The history behind Ukraine and Russia’s disagreements
PITT COUNTY, N.C. (WITN) - Amid Russia’s invasion of Ukraine, historians reflect on what has transpired between the two countries in the past that has brought them to this point.
Much of what is happening now started with the fall of the Soviet Union in 1991.
After the Soviet Union fell, it broke into separate states, two of which were Ukraine and Russia.
Historians said that Russia wants to keep political control over former Soviet states. Russia has said that it is obligated to protect citizens in these states that agree with Russia politically.
Many territories wanted independence from Russia after the fall of the Soviet Union. Ukraine was one of them.
“In 1991, when the Soviet Union broke apart into its constituent republic, Ukraine declared its independence,” Dr. Jaclyn Stanke, Campbell University history professor said.
Historians said that over 92% of voters in Ukraine approved its declaration of independence.
Furthermore, many former Soviet states wanted to adopt a different government system.
“States made a transition from a socialist system to a democratic pluralism and a market-based economy,” Stanke said, before adding, “It went better in some places than others.”
Russia doesn’t want Ukraine and other former Soviet states to form governments like western countries or to join the North Atlantic Treaty Organization.
“Russia is feeling surrounded, they have NATO at their doorsteps, which is a situation they didn’t anticipate and didn’t want,” Armin Krishnan, East Carolina University security studies professor said.
NATO was founded during the beginning of the Cold War to try and contain the Soviet Union.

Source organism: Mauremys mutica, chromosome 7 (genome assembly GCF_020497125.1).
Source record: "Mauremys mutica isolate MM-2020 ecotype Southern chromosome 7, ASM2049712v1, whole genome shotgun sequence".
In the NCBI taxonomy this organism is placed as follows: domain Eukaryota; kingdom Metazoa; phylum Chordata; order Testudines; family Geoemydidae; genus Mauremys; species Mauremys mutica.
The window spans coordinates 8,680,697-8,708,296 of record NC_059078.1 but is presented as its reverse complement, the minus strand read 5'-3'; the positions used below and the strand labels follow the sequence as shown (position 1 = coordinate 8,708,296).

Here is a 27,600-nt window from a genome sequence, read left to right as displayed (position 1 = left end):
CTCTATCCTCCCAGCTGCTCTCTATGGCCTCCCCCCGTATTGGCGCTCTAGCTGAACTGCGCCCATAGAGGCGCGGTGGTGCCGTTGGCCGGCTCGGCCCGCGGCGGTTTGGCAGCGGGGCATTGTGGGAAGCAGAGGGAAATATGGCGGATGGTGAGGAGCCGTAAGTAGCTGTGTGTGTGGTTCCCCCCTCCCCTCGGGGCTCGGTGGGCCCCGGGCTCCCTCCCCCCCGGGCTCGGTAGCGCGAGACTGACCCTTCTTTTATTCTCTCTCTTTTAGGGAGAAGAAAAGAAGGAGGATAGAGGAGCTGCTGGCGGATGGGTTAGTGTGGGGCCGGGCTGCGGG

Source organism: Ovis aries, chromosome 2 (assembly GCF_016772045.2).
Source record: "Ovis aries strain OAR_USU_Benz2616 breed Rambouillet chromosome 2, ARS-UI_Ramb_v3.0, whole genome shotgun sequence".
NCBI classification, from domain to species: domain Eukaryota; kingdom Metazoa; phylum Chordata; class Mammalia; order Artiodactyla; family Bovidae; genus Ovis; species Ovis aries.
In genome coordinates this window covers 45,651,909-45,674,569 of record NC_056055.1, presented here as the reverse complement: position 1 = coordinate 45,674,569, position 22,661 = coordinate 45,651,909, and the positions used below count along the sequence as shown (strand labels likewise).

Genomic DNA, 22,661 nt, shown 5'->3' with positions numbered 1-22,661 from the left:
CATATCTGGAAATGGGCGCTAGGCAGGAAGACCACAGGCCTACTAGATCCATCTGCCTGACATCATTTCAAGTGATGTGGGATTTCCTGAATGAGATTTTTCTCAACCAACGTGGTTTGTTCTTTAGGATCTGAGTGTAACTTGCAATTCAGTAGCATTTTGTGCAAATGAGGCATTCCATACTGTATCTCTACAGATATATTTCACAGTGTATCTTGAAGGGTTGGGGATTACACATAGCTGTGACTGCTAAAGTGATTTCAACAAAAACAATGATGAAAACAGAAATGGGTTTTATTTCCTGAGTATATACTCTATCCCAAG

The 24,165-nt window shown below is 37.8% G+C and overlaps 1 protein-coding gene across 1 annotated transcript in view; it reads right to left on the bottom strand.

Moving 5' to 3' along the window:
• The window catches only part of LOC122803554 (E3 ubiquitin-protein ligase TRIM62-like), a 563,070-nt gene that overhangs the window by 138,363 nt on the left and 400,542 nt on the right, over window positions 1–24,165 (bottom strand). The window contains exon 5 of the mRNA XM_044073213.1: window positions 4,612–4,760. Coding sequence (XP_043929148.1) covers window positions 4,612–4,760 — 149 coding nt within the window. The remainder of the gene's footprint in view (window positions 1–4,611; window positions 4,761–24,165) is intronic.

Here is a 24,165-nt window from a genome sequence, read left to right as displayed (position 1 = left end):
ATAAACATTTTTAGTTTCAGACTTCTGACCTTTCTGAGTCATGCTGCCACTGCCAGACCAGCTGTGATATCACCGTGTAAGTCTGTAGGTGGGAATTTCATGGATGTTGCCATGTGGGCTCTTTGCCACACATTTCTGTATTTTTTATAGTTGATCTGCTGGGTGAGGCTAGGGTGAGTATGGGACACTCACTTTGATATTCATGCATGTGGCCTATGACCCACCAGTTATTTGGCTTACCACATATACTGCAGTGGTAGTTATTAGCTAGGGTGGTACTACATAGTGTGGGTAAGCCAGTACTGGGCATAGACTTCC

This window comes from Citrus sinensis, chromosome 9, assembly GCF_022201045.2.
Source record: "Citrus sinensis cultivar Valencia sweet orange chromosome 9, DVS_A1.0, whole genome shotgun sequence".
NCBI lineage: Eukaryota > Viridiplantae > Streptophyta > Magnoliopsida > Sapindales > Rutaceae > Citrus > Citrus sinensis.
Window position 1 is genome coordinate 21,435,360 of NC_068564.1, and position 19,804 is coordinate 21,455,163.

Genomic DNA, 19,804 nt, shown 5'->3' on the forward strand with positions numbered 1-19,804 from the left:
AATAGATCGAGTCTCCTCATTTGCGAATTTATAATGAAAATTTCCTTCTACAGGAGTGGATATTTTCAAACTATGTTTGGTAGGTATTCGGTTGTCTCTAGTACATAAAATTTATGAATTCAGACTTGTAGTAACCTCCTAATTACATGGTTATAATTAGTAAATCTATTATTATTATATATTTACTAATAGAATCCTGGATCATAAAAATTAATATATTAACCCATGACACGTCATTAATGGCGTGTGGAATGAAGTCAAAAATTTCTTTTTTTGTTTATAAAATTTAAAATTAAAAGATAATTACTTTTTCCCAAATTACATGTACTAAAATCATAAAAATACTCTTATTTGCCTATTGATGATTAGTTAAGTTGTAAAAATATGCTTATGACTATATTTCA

“For Russia, NATO is the number one national security threat. They’re not considering NATO to be a peaceful alliance,” Krishnan said.
In 2014, Ukraine was going to sign an agreement to strengthen ties with NATO and the European Union, but it fell through.
“The president at the time rejected it at the last minute under pressure from Russia and Vladimir Putin,” Stanke said.
Ukraine is once again trying to distance itself from Russia, but Putin will not allow it.
“This is the greatest challenge to the post-World War II order that we’ve seen in Europe,” Stanke said.
This invasion of Ukraine will bring conflict in Europe that hasn’t been seen since the World Wars.
President Biden has stated that the U.S. will not step foot in Ukraine, but Stanke said she is worried about the spillover of Ukrainian refugees into other European countries.
Additionally, this isn’t the first time Russia has had a conflict with a former Soviet state with ties to NATO and the EU.
In 2008, the country of Georgia went to war with Russia.
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